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Old 2008-04-08, 03:20   Link #1
The Bloodlust Kid
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AIM can't connect but Firefox will

Not just AIM, but a whole mess of other programs (such as Bittorrent).

I can't go into specifics now as I'm in a hurry so I'll get back to that so for now, somebody tell me possible problems and solutions.
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Old 2008-04-08, 03:57   Link #2
Danj
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You gave us too little information.

Possible explanations that occur offhand with the tiny amount of info you gave:

Your ISP has a DNS problem.
There is a routing issue somewhere between you and the servers you're trying to connect to.
You have some sort of spyware or virus on your machine that is preventing you from connecting to these servers.
There is a problem with your DSL or cable modem or router.

There are any of a million other things that it could be, so please give more information.
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Old 2008-04-08, 17:54   Link #3
The Bloodlust Kid
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Alright:

-This happened right after a Blue Screen of Death (didn't capture any of the data)
-My sound got messed up because of the above (fixed that)
-Ran Ad-Aware and it found Malware.Trojan.A (got cut off here)

Some technical stuff:
- I have a Dell XPS
- Firewall is off
- Modem is a [Intel(R) 82562V 10/100 Network Connection
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Old 2008-04-08, 19:23   Link #4
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Quote:
Originally Posted by The Bloodlust Kid View Post
- Modem is a [Intel(R) 82562V 10/100 Network Connection
This isn't your modem, this is your ethernet card.

I'm in a rush too (ah, we're all forum addicts) but I'd imagine that the trojan you were infected with altered your DNS tables. You can Google for more information about what you were infected with (if I have time I'll do it later) and see if that's something that it does. If it does, fixing that should set you on your way.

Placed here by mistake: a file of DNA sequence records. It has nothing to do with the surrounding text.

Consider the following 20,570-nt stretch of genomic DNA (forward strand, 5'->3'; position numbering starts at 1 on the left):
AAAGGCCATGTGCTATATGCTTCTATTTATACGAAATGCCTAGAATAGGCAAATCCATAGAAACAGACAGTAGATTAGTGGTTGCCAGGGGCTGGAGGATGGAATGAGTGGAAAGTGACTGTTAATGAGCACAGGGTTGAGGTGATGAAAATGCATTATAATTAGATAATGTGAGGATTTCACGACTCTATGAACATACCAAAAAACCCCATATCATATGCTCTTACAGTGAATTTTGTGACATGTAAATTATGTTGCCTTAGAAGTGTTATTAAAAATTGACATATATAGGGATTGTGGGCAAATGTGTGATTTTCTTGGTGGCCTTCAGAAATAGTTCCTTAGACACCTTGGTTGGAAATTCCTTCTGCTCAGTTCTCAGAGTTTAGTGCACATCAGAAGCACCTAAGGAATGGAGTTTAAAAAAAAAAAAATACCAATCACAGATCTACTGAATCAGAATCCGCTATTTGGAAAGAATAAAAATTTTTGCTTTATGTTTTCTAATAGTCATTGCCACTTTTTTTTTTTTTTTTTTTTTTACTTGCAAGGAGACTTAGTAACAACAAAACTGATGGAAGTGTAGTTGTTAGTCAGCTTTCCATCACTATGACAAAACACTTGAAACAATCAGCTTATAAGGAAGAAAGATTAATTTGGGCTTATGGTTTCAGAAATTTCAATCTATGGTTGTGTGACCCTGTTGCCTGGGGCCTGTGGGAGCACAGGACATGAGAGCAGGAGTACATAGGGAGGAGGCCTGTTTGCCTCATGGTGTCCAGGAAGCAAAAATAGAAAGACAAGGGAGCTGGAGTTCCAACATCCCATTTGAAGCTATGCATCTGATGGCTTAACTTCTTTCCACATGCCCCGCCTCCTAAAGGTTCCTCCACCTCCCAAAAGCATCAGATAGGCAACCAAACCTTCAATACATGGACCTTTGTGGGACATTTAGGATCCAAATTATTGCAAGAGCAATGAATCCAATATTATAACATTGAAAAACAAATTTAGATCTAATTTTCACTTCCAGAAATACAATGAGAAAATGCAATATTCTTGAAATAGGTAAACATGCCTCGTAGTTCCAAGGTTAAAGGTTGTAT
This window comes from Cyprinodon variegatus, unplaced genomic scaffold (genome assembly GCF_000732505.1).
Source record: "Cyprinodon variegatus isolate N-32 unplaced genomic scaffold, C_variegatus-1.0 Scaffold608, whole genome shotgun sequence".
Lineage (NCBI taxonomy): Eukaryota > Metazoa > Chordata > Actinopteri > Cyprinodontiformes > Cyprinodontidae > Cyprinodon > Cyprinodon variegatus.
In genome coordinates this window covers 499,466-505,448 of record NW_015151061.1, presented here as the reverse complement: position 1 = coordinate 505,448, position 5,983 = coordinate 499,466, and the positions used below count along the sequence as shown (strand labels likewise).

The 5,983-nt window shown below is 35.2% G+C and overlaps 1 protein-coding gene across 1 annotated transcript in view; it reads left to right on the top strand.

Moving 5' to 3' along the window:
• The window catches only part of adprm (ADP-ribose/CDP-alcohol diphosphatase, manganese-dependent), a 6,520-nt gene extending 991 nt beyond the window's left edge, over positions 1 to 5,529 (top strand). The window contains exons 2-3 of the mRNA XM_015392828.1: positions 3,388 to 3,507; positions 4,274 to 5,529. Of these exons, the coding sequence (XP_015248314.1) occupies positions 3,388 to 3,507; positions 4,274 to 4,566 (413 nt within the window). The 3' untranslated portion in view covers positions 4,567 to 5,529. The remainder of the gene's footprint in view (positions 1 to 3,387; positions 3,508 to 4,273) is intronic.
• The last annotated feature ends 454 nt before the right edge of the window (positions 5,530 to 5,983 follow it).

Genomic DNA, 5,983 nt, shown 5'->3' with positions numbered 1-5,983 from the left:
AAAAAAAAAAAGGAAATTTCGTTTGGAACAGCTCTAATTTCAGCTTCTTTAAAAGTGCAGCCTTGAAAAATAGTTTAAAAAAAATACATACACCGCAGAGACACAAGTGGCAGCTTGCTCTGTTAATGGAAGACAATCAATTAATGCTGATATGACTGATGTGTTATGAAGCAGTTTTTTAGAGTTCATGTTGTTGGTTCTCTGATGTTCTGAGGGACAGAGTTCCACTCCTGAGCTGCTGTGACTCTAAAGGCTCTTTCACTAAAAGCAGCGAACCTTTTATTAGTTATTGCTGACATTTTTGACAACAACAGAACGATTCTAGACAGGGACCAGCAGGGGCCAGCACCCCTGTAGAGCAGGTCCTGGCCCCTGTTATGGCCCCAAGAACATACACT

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Old 2008-04-08, 21:10   Link #5
SeijiSensei
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There's a file called "hosts" somewhere in the C:\Windows tree. (Maybe in system32? I don't run Windows anymore.). This file overrides the normal hostname<=>IP address pairings that you would otherwise get from your provider's "DNS" server. Malware often creates a new hosts file so that you'll think you're visiting one site while actually visiting something else (usually a "phishing" site masquerading as a bank, etc.).

Find your hosts file and see if it contains anything other than, perhaps, an entry for "localhost" associated with the IP address 127.0.0.1. (The localhost=127.0.0.1 mapping is an Internet standard and is true on nearly any computer with a TCP/IP network stack.) If there are other entries in there, delete them.

You'll probably need to have administrator rights to do this.

I suspect it's also possible for malware to reconfigure your computer to use the malware author's DNS servers instead of your provider's. That's an even more dangerous situation since you don't have any local evidence like an altered hosts file. Changes like this are usually buried in the Windows "registry" and fixing them can be a daunting task.

See why I don't run Windows anymore?
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Old 2008-04-09, 01:27   Link #6
bayoab
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What firewall do you run? Is the firewall still actually operating properly? (Ex: Norton Firewall 2002/2003 was known to corrupt itself and block all internet traffic that wasn't already in the rules.)

Is your DNS working correctly?
(Load a command prompt and type "nslookup login.oscar.aol.com" and paste the result.)


Quote:
Originally Posted by SeijiSensei View Post
That's an even more dangerous situation since you don't have any local evidence like an altered hosts file. Changes like this are usually buried in the Windows "registry" and fixing them can be a daunting task.
There are tons of tools now to find those modifications though.

Hijackthis will pick up some of them.
Host modifications, modifications to the registry, etc.

LSPfix will pick up others. (As this program says: Do not use if you don't know what you are doing!)

And there are tons of others (Winsockfix, Restoresock.reg*, etc).